Dros’s behind the scenes stories remind us that, when it comes to photography, patience is a virtue. Some of his most impressive photos, such as the tulip field above, took years of waiting to achieve. In fact, it took three years for the photographer to capture the sunrise over the tulip field with ground fog. Though the image didn’t come out exactly as he’d envisioned, it’s a photo he’ll proudly mark off his bucket list.
By opening up about the stories behind some of his beloved photographs, Dros proves that perseverance pays off. He also makes it clear that photographers often brainstorm images long before they’re ever able to capture them in real life. Read on to find out more about how patience paid off for Dros by taking a closer look at some of his most memorable photographs.
Dutch photographer Albert Dros captures incredible images around the world. They key to his perfectly composed photos? Patience.
THE PERFECT SUNSET
For one week a year, the sun sets right in the middle of this arch in Amsterdam on the Prinsengracht. After about two years and five attempts, Dros finally got the image he was after. “I wanted to get this shot with the sunset and the cloud direction going at me (or away from me),” Dros writes. “So I had 1 week each year to get conditions with a decent sunset, clouds, and the correct wind directions.”
WINDMILLS COVERED IN FOG
Dros had been dreaming about photographing the historic windmills of Zaanse Schans for years. But, the right weather conditions were hard to come by. So while he was able to get this photograph after one try, it took years of waiting—and monitoring the weather reports.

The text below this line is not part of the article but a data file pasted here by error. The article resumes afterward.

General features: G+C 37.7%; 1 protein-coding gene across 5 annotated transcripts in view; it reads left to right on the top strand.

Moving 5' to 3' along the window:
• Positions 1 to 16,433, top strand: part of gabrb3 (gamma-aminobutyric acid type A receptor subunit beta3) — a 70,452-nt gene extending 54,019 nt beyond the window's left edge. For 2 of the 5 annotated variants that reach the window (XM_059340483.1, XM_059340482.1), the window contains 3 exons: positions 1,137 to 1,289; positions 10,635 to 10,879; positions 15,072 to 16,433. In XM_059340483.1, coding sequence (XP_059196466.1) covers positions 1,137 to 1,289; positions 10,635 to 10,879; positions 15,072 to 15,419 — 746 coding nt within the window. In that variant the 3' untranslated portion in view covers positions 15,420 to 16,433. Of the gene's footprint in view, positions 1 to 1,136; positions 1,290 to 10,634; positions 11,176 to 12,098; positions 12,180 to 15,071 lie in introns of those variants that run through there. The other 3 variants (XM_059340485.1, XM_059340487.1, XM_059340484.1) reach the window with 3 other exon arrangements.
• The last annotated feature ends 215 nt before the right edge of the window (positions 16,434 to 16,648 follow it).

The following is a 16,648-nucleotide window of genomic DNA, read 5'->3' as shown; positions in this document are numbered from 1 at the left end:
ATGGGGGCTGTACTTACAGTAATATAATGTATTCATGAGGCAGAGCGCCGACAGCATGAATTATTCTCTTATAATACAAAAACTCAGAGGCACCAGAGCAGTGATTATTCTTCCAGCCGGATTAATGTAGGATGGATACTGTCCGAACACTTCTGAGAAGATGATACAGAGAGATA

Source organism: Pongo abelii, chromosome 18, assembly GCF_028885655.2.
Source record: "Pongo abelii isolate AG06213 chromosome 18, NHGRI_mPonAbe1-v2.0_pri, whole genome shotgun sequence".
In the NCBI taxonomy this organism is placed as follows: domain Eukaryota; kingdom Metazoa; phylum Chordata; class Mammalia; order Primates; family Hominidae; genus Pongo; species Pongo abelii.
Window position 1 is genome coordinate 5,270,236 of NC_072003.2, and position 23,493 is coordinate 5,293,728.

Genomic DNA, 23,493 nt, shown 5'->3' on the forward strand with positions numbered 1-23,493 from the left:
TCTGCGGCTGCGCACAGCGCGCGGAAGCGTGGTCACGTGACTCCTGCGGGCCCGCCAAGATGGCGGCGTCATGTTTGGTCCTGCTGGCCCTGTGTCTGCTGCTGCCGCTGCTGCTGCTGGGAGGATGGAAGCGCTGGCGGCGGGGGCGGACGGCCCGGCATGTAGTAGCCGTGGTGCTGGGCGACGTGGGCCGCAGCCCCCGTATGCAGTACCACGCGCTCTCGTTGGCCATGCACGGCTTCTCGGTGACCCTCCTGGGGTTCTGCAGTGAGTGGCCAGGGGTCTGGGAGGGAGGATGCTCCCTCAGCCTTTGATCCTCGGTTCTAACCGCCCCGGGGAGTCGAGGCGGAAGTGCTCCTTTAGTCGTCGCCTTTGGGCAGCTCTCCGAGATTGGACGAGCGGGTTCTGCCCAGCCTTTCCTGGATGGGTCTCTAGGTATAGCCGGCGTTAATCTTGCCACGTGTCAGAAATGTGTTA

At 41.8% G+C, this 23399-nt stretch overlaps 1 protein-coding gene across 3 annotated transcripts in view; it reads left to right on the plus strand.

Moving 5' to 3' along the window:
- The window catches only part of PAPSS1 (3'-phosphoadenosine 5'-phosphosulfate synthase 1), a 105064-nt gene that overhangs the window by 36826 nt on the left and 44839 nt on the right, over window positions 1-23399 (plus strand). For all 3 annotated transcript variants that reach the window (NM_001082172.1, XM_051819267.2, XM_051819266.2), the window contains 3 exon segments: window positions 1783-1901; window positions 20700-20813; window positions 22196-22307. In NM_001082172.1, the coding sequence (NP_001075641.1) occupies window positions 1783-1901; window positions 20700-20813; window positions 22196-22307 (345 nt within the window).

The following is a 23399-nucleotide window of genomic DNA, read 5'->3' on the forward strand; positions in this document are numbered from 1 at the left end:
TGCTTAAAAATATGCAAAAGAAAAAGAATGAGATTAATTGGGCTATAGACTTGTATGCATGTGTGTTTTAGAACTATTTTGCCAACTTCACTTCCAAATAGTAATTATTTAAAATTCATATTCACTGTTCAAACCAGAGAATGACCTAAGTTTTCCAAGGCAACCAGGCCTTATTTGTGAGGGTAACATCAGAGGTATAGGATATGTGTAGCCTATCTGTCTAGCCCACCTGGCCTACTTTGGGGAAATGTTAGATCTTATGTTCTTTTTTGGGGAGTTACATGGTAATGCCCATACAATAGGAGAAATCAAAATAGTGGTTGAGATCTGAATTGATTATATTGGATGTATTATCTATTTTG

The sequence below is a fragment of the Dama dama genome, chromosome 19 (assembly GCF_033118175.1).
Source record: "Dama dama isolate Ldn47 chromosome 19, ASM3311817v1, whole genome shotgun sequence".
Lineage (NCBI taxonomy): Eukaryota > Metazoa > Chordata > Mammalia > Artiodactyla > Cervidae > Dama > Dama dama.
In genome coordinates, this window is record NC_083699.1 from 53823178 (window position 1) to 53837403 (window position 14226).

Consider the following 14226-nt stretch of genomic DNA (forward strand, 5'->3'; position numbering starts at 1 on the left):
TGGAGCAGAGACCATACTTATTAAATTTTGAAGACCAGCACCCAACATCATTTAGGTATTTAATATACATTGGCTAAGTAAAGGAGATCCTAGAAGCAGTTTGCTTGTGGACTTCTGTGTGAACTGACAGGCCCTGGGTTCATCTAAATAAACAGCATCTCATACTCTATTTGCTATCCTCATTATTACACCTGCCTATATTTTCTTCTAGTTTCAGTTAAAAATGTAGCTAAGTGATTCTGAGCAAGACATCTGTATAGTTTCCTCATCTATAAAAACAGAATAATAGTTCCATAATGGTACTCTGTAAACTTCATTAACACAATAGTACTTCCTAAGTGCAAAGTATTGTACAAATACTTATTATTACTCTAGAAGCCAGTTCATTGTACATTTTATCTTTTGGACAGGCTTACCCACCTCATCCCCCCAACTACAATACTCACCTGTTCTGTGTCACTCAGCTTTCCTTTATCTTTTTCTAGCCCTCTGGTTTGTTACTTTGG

MILKY WAY WITH A LITTLE SOMETHING EXTRA
Back in 2015, Dros made headlines for his photo of a friend under the Milky Way as the International Space Station flew by. While the rare sighting of the ISS was a coincidence, the Milky Way shot was carefully planned by Dros. In fact, he’s attempted a shot like this in the same location more than 15 times. “I spent a lot of nights at 3 AM trying to capture a shot like this, and sometimes you get a bit of luck to go with it,” he shared. “Night photography is very difficult in the Netherlands because there’s lots of light pollution and our weather doesn’t offer too many clear skies. It took me over 10 tries to get this shot.”
Dros’s experiences show that photographers shouldn’t get discouraged if something doesn’t work out the first time. Even professionals must try multiple takes to get what they’re after and success isn’t guaranteed with the first click of the shutter.